Is your child about to embark upon the adventurous childhood milestone of riding their first bike? Check out our three-step method to success.
It’s a big moment in every parent’s life when your child graduates from a tricycle to a “real” bike. Some children just hop onto a two-wheel bike and take off. The majority, though, will need a bit more coaching. Age four to six seems to be the magical age for readiness. To see if your child is ready to learn to ride, check whether they’re able to turn the pedals in circles quickly and consistently.
Before you begin
Buy a bicycle that’s the right size. Your child can should be able to stand over the top tube of the bike with both feet planted on the ground. The helmet should sit level across the middle of the forehead, no more than 2.5cm above the eyebrows. Push the helmet from side to side or front to back– it shouldn’t move. If you’re worried about scrapes, dress the child in long sleeves and long pants, or consider buying knee guards and elbow guards.
Training wheels: Yay or nay?
Training wheels, sometimes called stabilisers, are popular our culture. However, many experts argue that training wheels don’t teach the child to balance properly. It’s fine to use training wheels to let your child get used to the seat and the pedals, but remove them as soon as your child is ready to learn the “real deal”.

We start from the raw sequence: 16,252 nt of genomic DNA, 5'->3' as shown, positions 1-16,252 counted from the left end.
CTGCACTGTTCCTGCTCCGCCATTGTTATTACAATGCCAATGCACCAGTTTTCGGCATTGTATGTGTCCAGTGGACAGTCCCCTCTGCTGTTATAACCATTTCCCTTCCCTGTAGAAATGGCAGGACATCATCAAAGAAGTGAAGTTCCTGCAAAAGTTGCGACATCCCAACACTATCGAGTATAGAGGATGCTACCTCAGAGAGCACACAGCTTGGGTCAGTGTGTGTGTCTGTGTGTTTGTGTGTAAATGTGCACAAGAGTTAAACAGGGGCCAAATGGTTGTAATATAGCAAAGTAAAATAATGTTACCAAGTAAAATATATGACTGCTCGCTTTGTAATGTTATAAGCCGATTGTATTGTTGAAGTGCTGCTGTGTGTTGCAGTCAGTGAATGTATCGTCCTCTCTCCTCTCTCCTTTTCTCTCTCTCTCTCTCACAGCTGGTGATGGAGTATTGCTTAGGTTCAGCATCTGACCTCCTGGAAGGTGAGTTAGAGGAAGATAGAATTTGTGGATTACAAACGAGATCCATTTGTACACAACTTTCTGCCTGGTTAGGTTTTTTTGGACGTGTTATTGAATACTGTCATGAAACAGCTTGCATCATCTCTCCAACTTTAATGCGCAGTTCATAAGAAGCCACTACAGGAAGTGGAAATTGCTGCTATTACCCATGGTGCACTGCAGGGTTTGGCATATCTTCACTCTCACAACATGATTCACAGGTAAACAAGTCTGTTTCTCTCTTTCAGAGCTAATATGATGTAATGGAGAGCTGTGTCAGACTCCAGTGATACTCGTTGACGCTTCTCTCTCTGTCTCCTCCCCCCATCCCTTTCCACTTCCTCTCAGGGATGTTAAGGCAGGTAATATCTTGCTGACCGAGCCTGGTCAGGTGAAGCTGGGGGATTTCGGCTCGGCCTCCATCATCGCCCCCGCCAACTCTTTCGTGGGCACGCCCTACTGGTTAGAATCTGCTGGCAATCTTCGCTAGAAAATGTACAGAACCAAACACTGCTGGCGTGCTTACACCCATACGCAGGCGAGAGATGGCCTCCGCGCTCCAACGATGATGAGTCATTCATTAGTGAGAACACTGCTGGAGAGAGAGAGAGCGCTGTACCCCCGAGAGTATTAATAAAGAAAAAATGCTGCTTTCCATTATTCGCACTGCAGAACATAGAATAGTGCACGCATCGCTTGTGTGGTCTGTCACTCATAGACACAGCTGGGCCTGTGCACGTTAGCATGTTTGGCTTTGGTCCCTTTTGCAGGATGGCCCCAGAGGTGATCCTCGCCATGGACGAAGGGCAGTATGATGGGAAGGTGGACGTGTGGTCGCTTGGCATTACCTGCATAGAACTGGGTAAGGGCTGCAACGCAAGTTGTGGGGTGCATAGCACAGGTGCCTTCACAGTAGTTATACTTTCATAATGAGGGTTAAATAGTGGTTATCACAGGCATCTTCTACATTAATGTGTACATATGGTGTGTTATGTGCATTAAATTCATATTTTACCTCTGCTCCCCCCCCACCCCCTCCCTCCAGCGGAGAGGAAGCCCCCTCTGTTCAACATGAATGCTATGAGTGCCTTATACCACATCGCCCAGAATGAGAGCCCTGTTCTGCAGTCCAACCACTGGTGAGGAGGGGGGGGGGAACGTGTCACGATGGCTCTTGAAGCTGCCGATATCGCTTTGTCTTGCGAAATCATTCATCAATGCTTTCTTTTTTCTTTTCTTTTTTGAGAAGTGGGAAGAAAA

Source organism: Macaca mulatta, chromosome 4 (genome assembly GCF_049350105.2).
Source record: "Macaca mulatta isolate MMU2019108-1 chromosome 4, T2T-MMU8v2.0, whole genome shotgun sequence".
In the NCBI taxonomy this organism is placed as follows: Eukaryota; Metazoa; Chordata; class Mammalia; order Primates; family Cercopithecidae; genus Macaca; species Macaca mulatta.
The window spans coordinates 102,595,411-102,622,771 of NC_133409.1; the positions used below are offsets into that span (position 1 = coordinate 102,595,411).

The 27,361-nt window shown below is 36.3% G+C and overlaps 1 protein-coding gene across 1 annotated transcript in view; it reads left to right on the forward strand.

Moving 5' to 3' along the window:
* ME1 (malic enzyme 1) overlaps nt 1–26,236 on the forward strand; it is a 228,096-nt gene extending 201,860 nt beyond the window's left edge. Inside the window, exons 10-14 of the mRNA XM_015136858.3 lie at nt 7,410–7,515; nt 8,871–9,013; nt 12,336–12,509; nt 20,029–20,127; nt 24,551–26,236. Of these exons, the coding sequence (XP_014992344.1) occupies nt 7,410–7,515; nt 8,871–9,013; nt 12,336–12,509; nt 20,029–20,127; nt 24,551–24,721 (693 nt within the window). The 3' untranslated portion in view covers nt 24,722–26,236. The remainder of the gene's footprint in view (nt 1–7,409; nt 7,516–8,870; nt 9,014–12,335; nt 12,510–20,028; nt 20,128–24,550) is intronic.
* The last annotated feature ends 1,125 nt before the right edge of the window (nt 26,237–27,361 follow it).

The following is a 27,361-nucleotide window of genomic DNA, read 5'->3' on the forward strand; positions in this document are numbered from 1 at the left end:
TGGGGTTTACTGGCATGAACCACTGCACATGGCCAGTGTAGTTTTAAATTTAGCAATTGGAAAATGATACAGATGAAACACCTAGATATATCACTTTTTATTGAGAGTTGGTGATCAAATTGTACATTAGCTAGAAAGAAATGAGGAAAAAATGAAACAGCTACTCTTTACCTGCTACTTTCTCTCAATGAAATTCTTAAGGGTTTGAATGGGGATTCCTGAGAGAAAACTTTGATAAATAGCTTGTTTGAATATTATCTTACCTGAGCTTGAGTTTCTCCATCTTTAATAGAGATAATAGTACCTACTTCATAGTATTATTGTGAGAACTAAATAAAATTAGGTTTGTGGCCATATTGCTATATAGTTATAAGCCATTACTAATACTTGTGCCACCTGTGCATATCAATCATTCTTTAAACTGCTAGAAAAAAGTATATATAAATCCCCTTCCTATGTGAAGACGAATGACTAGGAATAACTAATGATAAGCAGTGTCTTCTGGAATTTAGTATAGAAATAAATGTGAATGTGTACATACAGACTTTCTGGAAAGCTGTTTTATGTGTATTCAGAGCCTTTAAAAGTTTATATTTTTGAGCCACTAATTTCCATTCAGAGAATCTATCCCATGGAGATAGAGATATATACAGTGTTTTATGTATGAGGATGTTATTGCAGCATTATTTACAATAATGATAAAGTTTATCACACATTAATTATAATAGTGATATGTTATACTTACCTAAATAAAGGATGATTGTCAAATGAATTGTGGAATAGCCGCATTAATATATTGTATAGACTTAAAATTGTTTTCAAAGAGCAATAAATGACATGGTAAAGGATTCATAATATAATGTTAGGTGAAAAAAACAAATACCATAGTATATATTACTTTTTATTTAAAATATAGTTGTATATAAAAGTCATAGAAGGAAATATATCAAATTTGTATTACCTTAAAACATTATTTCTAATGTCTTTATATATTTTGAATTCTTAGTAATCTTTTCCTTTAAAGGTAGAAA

3 STEPS TO SUCCESS
Balancing and braking on a balance bike
Balance bikes are like two-wheel bicycles, but without the pedals and with the seat lowered so that the child can touch the ground flat-footed while seated. You can buy a balance bike or modify your child’s normal bike by temporarily removing the pedals yourself. Find a traffic-free area that is large, flat, smooth, and paved, like a footpath in a park, a schoolyard, or an empty carpark. Although it’s tempting to choose grass as it’ll cushion the falls, soft surfaces are harder to pedal on.
Let your child scoot on the balance bike so that they get the feel of balancing. Once confident, they can lift their feet and coast for a second or two with their legs outstretched as counterbalances. Eventually they will be able to coast while balancing until the bike stops moving. To teach braking with their feet, find a low, grassy hill with a gentle slope. Let them coast down and stop the bike at the bottom.
Steering a balance bike
Once your child can scoot and coast, show them how to turn gently and make big loops. Progress to slightly sharper and tighter turns. Set up safety cones on a gentle curve, and challenge your child to follow the line. Once they’ve mastered that, ask them to weave between the obstacles. Train your child to scan the road ahead: Draw a chalk cross on the ground three meters away and ask them to run over the cross with the bike. Repeat it for five meters, then seven meters.
Now add the pedals and show them how to use the brakes. Tell them to walk alongside the bike and pull on the brake levers to see what happens. Demonstrate the difference between hard and soft braking. Now they’re ready to hop on.
By Yvonne Walus